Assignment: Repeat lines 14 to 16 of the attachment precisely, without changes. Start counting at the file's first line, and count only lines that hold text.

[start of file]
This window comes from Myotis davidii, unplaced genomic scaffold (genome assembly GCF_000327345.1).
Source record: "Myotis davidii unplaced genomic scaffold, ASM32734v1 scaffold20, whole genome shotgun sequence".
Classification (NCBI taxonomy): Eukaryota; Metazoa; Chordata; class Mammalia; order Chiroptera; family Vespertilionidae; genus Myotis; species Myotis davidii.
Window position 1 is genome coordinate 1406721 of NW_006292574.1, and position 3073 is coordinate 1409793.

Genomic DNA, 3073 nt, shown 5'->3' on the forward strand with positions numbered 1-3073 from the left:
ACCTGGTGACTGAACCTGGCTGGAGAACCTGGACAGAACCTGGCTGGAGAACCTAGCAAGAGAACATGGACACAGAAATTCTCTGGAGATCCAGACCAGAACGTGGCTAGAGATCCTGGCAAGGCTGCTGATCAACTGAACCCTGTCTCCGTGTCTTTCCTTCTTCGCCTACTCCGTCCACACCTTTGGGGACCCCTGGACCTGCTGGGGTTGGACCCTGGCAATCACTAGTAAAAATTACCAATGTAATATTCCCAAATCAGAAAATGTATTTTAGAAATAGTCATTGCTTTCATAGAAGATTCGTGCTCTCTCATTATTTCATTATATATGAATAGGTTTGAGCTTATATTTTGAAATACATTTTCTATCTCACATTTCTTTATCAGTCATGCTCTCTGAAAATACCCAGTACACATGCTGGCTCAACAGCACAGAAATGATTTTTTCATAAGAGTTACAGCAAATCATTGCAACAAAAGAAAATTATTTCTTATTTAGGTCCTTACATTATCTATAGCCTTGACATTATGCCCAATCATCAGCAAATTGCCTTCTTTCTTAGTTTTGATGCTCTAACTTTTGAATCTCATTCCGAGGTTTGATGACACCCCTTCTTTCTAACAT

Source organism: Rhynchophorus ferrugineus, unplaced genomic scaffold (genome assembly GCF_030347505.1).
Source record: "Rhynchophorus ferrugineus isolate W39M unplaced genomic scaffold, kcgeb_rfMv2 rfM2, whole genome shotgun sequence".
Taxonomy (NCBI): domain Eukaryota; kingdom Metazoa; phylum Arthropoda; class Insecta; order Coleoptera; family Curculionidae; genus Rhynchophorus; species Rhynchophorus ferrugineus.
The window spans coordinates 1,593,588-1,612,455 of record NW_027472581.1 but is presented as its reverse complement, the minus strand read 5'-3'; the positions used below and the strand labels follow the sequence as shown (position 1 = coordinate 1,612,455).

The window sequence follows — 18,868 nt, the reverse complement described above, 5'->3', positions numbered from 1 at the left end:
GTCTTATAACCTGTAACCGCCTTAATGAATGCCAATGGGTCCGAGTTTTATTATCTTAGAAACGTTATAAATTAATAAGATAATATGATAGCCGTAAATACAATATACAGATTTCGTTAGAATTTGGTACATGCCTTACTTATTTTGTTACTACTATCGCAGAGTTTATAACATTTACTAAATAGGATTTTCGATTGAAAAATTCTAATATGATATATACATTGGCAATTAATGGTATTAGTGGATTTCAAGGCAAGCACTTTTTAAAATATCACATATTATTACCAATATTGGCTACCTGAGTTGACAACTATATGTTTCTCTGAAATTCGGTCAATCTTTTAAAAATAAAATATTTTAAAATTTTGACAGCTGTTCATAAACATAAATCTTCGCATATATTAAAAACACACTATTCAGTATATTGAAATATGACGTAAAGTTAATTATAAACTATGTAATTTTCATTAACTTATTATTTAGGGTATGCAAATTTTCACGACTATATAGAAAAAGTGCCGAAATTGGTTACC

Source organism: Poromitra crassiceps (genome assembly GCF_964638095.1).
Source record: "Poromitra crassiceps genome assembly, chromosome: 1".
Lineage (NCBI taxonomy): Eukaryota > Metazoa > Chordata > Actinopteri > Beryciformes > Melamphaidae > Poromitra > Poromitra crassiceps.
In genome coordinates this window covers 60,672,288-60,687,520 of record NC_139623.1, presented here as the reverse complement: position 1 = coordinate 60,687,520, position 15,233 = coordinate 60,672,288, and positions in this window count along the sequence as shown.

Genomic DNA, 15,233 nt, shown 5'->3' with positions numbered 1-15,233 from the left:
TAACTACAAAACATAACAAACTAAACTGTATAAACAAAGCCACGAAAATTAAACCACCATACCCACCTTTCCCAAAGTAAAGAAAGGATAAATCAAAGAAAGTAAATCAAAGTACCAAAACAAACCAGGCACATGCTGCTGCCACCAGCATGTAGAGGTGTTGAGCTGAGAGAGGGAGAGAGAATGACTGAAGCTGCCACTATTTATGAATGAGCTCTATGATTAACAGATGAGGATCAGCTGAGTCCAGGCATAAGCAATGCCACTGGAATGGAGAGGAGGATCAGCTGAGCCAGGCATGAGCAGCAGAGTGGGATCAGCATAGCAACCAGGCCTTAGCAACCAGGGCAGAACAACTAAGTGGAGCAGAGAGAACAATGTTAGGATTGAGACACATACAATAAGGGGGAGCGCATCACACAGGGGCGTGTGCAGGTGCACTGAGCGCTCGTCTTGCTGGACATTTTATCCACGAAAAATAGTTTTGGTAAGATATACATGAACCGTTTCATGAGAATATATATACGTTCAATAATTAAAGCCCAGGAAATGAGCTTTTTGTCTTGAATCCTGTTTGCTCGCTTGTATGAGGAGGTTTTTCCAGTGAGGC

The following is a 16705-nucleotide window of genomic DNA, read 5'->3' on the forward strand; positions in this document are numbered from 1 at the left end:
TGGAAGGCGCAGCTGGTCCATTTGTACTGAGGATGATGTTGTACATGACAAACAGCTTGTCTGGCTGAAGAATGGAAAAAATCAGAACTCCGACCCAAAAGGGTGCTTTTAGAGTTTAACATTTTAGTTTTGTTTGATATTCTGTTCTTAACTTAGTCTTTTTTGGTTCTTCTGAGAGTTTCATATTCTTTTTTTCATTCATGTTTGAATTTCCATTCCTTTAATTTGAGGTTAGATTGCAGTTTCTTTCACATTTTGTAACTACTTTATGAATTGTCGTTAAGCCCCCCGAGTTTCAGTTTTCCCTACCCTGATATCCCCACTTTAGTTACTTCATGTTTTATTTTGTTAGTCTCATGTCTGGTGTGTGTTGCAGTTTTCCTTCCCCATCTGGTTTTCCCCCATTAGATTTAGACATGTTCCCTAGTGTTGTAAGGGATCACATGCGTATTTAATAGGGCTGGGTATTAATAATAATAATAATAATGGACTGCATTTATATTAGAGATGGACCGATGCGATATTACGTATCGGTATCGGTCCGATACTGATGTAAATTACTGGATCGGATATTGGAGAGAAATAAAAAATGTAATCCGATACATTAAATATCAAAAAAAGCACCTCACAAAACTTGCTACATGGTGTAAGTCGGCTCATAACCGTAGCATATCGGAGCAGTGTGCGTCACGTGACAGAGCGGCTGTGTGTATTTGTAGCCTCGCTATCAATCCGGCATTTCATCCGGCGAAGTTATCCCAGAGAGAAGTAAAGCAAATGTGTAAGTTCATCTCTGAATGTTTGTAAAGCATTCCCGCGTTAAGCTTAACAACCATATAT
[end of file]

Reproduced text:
Source record: "Poromitra crassiceps genome assembly, chromosome: 1".
Lineage (NCBI taxonomy): Eukaryota > Metazoa > Chordata > Actinopteri > Beryciformes > Melamphaidae > Poromitra > Poromitra crassiceps.
In genome coordinates this window covers 60,672,288-60,687,520 of record NC_139623.1, presented here as the reverse complement: position 1 = coordinate 60,687,520, position 15,233 = coordinate 60,672,288, and positions in this window count along the sequence as shown.